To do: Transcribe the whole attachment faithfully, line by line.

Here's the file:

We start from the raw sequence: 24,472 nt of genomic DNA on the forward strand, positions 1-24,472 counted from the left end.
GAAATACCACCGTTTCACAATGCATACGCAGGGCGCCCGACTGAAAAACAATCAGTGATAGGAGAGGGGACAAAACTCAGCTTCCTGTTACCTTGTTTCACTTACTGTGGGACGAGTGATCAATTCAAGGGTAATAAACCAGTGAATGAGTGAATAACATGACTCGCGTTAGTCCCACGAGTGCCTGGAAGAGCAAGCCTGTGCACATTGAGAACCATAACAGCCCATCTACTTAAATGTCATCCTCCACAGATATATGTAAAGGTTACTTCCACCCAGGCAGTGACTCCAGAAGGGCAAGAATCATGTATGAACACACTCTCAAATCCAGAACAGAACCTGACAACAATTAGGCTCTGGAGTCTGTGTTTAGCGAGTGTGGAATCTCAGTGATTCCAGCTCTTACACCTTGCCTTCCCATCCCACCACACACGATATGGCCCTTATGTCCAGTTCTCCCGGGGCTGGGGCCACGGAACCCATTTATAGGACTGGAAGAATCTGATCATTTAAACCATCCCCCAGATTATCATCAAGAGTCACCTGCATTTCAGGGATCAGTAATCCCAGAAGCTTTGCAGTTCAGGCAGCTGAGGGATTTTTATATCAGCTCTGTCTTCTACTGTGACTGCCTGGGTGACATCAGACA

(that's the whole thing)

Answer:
We start from the raw sequence: 24,472 nt of genomic DNA on the forward strand, positions 1-24,472 counted from the left end.
GAAATACCACCGTTTCACAATGCATACGCAGGGCGCCCGACTGAAAAACAATCAGTGATAGGAGAGGGGACAAAACTCAGCTTCCTGTTACCTTGTTTCACTTACTGTGGGACGAGTGATCAATTCAAGGGTAATAAACCAGTGAATGAGTGAATAACATGACTCGCGTTAGTCCCACGAGTGCCTGGAAGAGCAAGCCTGTGCACATTGAGAACCATAACAGCCCATCTACTTAAATGTCATCCTCCACAGATATATGTAAAGGTTACTTCCACCCAGGCAGTGACTCCAGAAGGGCAAGAATCATGTATGAACACACTCTCAAATCCAGAACAGAACCTGACAACAATTAGGCTCTGGAGTCTGTGTTTAGCGAGTGTGGAATCTCAGTGATTCCAGCTCTTACACCTTGCCTTCCCATCCCACCACACACGATATGGCCCTTATGTCCAGTTCTCCCGGGGCTGGGGCCACGGAACCCATTTATAGGACTGGAAGAATCTGATCATTTAAACCATCCCCCAGATTATCATCAAGAGTCACCTGCATTTCAGGGATCAGTAATCCCAGAAGCTTTGCAGTTCAGGCAGCTGAGGGATTTTTATATCAGCTCTGTCTTCTACTGTGACTGCCTGGGTGACATCAGACA